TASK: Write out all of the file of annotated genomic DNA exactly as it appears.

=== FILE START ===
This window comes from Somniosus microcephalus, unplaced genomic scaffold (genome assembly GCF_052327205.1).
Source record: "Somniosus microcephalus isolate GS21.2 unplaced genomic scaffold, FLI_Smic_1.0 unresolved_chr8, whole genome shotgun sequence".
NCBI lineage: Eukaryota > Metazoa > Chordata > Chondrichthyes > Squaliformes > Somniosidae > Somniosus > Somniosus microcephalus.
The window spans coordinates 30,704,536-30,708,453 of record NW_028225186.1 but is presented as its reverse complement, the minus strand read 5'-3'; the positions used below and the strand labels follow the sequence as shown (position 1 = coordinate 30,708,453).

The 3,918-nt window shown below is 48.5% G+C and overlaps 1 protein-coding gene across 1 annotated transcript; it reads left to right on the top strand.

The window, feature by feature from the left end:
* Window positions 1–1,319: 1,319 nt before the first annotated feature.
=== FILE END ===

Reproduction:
This window comes from Somniosus microcephalus, unplaced genomic scaffold (genome assembly GCF_052327205.1).
Source record: "Somniosus microcephalus isolate GS21.2 unplaced genomic scaffold, FLI_Smic_1.0 unresolved_chr8, whole genome shotgun sequence".
NCBI lineage: Eukaryota > Metazoa > Chordata > Chondrichthyes > Squaliformes > Somniosidae > Somniosus > Somniosus microcephalus.
The window spans coordinates 30,704,536-30,708,453 of record NW_028225186.1 but is presented as its reverse complement, the minus strand read 5'-3'; the positions used below and the strand labels follow the sequence as shown (position 1 = coordinate 30,708,453).

The 3,918-nt window shown below is 48.5% G+C and overlaps 1 protein-coding gene across 1 annotated transcript; it reads left to right on the top strand.

The window, feature by feature from the left end:
* Window positions 1–1,319: 1,319 nt before the first annotated feature.